Foreign Policy Blogs

Police Detain Colombians and Consulate Official in Caracas

On August 16th a staff person from the Colombian Consulate and between 20 and 30 Colombian migrants were detained by the police in Caracas. Despite diplomatic immunities, consular documents and a computer were also confiscated. The Consulate was carrying out a documentation exercise for residents of the barrio Catía. Although accused of not receiving authorization to distribute IDs, they had conducted similar work in the past without problem. All of the Colombians were released later that evening.

The Miami Herald story (via the AP), and a comment by the Colombian Consul, María Elvira Cabello, can be found here. She has stated that nothing like this had happened during her four years working in Caracas.

This story may be minor in comparison to other events taking place in Venezuela and the region, but it holds personal interest. I had the privilege of meeting Ms. Cabello on two occasions as a Fulbrighter in Caracas, as I studied the lives of Colombian displaced persons and economic migrants. She understood the delicate political situation between Colombia and Venezuela, and the important role that the consulate played in providing services to its citizens living abroad.

During my time overseas I spoke to many Colombians who discussed their living situation and reason for moving to Venezuela. In essence, they sought a better life. Some wished to stay permanently, and others planned to return to Colombia after a year or two. All worked long hours. Many remitted money to family members back in their hometowns. With economic difficulties and unemployment in Colombia, they were able to find some way of making a living in Venezuela. Where possible they were employed as motor-taxi drivers, house cleaners, staff at casinos, construction workers, and as security guards. Without doubt many were in the country illegally, leading to particular difficulties in securing formal sector jobs. Unfortunately, they could not count on police forces to protect them in one of the most dangerous cities in the world. The use of bribery and intimidation are commonplace.

On the other hand, the Chávez administration has received praise for its program called “Misión Identidad” / “Mission Identity”. Criticized by some as just a political tool to win votes, it did fast-track the citizen process for thousands of immigrants. Colombians with regularized status could better access jobs and schools. Regardless of identification, all persons are allowed attend the governments’ medical clinics. A 2006 Boston Globe article provides further description.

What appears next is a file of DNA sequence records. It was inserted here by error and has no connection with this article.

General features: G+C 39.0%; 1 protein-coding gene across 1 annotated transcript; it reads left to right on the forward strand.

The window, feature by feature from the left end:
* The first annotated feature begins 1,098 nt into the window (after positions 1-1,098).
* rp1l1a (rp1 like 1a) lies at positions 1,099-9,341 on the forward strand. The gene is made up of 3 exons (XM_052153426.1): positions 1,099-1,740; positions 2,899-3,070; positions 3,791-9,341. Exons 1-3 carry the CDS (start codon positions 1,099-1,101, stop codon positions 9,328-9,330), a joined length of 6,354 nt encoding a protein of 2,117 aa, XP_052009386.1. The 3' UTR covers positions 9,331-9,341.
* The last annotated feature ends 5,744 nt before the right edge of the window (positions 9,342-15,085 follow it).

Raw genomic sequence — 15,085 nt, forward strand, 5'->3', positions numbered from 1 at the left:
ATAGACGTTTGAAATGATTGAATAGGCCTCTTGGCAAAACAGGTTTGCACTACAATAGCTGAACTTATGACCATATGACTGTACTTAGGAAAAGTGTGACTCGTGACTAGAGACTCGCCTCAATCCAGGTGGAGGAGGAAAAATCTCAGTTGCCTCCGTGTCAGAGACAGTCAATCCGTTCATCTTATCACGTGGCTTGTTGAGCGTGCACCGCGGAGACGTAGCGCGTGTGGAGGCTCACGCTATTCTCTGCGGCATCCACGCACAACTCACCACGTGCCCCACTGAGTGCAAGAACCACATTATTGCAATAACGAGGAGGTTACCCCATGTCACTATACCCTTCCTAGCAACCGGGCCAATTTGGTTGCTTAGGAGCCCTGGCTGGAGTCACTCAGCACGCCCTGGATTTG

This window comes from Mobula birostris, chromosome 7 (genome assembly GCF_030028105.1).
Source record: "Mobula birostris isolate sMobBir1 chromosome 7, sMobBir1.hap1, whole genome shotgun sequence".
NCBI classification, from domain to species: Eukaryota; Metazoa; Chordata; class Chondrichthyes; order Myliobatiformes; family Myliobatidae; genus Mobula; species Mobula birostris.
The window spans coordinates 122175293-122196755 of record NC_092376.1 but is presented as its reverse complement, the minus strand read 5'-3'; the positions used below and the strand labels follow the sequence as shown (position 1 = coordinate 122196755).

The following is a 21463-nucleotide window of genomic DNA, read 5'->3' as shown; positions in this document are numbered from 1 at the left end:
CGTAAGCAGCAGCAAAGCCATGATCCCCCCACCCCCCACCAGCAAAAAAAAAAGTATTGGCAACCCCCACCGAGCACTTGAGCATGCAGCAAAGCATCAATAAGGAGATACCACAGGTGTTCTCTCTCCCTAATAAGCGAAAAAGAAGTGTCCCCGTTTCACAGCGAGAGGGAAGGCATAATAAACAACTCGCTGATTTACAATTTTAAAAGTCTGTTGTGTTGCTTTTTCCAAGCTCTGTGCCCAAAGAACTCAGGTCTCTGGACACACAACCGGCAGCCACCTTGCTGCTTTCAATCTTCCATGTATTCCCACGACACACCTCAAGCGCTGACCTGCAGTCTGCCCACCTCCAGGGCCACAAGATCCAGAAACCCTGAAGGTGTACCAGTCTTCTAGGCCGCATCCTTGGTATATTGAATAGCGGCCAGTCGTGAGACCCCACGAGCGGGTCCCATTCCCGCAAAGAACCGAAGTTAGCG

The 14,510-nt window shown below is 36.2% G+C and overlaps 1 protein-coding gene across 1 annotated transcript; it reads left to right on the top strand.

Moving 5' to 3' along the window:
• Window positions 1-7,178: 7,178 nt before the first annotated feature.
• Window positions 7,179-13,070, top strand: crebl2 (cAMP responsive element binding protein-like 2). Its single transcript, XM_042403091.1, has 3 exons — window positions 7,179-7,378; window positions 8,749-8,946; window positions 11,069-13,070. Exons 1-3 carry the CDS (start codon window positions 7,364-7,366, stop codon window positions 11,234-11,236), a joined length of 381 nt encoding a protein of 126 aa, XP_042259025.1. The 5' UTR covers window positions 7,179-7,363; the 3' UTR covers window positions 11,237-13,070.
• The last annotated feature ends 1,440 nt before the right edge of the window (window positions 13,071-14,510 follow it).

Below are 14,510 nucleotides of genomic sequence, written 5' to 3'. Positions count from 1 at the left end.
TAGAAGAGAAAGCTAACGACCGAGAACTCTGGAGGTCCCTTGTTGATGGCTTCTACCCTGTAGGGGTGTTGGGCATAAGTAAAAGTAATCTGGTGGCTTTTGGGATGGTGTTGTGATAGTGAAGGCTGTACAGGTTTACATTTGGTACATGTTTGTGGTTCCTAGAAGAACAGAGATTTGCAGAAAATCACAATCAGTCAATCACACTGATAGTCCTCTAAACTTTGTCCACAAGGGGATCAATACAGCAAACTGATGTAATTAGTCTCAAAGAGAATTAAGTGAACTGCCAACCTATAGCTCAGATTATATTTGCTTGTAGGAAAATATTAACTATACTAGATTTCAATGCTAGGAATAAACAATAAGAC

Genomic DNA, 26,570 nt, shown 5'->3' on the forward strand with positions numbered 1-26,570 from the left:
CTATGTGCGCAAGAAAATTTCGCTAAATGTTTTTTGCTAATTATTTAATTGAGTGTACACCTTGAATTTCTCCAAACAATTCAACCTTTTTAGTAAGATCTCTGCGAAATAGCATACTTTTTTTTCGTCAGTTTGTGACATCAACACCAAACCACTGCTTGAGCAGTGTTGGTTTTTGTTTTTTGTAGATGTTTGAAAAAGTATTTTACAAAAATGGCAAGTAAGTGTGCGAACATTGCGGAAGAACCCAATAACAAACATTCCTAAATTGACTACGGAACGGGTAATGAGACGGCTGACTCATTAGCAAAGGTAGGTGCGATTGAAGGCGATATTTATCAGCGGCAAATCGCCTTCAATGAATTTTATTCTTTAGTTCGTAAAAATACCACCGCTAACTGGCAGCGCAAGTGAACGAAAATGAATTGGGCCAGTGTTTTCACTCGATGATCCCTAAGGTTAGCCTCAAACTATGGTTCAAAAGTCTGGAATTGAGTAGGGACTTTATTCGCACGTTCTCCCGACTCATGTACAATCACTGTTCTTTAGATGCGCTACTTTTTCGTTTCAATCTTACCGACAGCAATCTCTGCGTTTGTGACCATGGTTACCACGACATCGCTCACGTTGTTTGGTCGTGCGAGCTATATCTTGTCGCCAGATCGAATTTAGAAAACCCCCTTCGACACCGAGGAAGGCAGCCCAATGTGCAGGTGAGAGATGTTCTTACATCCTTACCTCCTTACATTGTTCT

Given recent political tensions, is there any shift in government policy against immigrants living in Venezuela? In the above-mentioned case, the incident was probably resolved successfully and rapidly due to the direct involvement of the Colombian consulate. What happens, however, to Colombian migrants who are not so fortunate? If the detentions a week ago indicate a harsher approach by the Venezuelan government towards the thousands, if not millions of Colombians in country, it raises some concerns. This population, one that still includes large numbers of undocumented, is particularly vulnerable. They may be in Venezuela without the necessary paperwork, but they maintain their basic human rights.



David D. Sussman

David D. Sussman is currently a PhD Candidate at the Fletcher School of Law and Diplomacy (Tufts University), in Boston, Massachusetts. Serving as a fellow at the Feinstein International Center, he was awarded a Fulbright Scholarship to study the lives of Colombian refugees and economic migrants in Caracas, Venezuela. David has worked on a variety of migrant issues that include the health of displaced persons, domestic resettlement of refugees, and structured labor-migration programs. He holds a Masters in International Relations from the Fletcher School, where he studied the integration of Somali and Salvadoran immigrants. David has a B.A. from Dartmouth College and is fluent in Spanish. He has lived in Colombia, Honduras, Nicaragua, Mexico and Venezuela, and also traveled throughout Latin America. In his free time David enjoys reading up on international news, playing soccer, cooking arepas, and dancing salsa casino. Areas of Focus: Latin America; Migration; Venezuela.